Harare, (New Ziana) – Zimbabwe expects to completely wean its economy from continued use of the United States dollar in domestic trading in five years after the re-introduction of the local currency last year as the sole legal tender, the central bank said on Monday.
For 10 years since 2009, Zimbabwe dollarised after adopting use of a basket of foreign currencies, dominated by the greenback, following the collapse of its inflation-ravaged local currency.
Other currencies making up the basket included the Botswana Pula, South African Rand, British Pound Sterling, the Euro, Japanese Yen and Chinese Yuan.
But last year, the Zimbabwe dollar returned as the sole currency in domestic trade, with government outlawing use of all other currencies.
But some sectors of the economy such as tourism have been granted authority to still charge for their goods and services in foreign currency, notably the US dollar.
And while in formal trade, the currency used is generally the local dollar, the situation is largely the opposite in the informal market.
Even some formal businesses are illegally demanding payment in foreign currency, though receipting in local currency.
Reserve Bank of Zimbabwe Governor, Dr John Mangudya said other countries that had gone through the same transition had taken up to 10 years to fully de-dollarise.
“The bank believes that the macro-economic signals that include fiscal and monetary discipline, prospects of positive economic growth and lower inflation are improving to support a gradual de-dollarisation process within a time-frame of five years,” Dr Mangudya said, presenting the 2020 first half monetary policy statement.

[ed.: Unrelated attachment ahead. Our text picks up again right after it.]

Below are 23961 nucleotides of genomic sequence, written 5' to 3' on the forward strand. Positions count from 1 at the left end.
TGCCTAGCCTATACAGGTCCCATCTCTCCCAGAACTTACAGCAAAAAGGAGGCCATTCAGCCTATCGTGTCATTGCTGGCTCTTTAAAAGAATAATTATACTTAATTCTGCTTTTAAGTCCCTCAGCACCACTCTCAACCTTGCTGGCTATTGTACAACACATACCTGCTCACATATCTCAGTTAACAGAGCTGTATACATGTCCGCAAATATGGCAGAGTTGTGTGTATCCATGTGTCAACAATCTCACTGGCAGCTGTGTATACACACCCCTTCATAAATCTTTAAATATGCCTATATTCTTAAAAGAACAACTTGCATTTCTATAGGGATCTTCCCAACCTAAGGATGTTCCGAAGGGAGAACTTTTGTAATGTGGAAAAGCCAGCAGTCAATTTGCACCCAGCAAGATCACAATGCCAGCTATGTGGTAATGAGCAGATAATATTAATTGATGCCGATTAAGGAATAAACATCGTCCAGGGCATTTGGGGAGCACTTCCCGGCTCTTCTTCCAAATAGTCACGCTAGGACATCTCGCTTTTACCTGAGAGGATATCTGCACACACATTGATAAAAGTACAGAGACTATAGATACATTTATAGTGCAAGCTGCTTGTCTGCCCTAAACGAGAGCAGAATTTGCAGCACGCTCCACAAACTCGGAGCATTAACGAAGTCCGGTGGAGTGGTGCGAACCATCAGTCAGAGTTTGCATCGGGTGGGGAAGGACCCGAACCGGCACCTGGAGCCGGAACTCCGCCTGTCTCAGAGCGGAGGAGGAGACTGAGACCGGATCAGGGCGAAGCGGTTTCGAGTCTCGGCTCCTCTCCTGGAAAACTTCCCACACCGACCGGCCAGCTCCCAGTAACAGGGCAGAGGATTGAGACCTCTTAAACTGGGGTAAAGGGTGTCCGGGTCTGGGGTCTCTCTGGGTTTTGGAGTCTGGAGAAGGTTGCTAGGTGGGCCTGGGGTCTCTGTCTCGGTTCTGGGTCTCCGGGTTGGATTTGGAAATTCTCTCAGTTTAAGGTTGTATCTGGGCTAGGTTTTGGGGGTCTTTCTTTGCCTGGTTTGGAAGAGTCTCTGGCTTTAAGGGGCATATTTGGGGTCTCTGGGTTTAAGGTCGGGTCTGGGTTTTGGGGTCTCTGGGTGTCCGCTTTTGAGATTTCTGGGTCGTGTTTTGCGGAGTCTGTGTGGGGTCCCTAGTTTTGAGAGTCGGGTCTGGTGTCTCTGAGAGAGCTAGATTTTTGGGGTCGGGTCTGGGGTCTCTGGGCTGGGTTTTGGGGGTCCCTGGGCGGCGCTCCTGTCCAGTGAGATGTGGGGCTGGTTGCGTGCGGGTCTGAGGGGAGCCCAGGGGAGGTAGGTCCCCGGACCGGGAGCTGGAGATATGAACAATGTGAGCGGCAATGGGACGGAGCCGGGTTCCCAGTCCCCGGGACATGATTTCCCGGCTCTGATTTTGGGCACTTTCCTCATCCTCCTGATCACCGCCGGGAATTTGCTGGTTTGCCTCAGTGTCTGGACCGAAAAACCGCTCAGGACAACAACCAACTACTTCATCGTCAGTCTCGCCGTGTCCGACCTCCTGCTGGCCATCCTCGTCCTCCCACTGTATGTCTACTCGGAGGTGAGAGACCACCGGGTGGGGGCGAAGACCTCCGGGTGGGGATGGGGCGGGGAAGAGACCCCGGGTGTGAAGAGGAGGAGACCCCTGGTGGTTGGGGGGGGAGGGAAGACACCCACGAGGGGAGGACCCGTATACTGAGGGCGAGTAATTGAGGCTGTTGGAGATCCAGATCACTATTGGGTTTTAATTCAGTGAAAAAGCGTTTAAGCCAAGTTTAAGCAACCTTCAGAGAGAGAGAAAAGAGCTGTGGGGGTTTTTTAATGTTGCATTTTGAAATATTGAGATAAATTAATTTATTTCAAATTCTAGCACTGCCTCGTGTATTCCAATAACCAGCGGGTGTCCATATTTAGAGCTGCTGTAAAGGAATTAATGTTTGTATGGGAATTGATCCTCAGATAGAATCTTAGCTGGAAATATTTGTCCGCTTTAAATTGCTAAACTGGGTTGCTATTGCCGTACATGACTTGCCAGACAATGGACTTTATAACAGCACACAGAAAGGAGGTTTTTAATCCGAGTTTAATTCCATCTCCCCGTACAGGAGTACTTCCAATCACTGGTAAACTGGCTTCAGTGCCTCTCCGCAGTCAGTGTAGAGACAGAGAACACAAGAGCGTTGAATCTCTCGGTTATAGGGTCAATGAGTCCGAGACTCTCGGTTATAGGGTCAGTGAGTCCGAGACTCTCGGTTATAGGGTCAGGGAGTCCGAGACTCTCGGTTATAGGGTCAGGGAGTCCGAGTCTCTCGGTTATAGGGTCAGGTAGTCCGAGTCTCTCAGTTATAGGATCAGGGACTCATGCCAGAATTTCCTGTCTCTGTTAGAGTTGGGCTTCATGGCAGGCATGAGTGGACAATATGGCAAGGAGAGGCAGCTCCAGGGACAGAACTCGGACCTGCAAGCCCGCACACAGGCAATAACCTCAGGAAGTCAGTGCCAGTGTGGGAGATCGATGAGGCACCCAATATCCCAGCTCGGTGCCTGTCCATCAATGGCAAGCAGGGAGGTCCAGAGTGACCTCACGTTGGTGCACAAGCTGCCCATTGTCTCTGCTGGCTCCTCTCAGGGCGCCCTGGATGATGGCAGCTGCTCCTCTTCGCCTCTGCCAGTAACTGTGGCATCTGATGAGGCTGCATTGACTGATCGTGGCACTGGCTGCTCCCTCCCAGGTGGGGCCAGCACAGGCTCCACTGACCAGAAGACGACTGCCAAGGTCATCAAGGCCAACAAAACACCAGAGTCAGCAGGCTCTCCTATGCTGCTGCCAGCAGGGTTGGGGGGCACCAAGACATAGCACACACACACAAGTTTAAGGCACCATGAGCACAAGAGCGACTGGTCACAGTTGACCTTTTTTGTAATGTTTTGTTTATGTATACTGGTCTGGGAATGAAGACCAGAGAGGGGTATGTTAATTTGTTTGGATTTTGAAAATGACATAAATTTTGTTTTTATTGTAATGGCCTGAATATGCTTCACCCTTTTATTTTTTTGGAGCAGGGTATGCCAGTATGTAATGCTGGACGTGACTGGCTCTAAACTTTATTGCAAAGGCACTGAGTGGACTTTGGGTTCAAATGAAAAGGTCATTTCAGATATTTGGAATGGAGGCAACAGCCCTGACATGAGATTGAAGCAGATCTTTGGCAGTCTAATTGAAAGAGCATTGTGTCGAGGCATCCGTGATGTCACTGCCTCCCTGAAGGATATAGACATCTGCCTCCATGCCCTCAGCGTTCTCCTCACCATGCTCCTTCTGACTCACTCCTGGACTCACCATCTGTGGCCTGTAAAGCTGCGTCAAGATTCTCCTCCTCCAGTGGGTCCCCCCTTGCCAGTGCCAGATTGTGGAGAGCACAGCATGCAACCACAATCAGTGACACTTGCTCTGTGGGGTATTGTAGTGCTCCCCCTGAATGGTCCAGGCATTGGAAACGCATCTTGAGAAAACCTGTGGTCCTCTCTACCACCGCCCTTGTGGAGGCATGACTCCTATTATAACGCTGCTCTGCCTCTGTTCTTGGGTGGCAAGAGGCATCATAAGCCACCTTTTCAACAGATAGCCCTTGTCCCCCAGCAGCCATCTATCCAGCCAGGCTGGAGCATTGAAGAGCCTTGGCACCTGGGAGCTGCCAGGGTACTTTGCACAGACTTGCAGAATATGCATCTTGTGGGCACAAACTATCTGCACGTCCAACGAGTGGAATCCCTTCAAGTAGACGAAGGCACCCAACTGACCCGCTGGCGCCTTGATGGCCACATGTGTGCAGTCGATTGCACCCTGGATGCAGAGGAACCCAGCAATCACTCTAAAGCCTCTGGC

“This is in line with other countries’ experiences on de-dollarisation.”
He said use of local currency for transacting purposes continued to go up, reaching a total amount of ZW$459.6 billion from 189 million transactions for the full year of 2019.
“These measurements of the proportion of the use of local currency in the economy show that the country is on the right trajectory to de-dollarisation,” he said.
“The bank shall, therefore, continue to provide incentives to promote and defend use of the local currency within the economy in order to support the de-dollarisation process.”
Last week, captains of industry said the economy was divided into two halves, with the local dollar in use in the formal market while US dollar use remained widespread in the informal sector. Zimbabwe’s economy is dominated by the latter.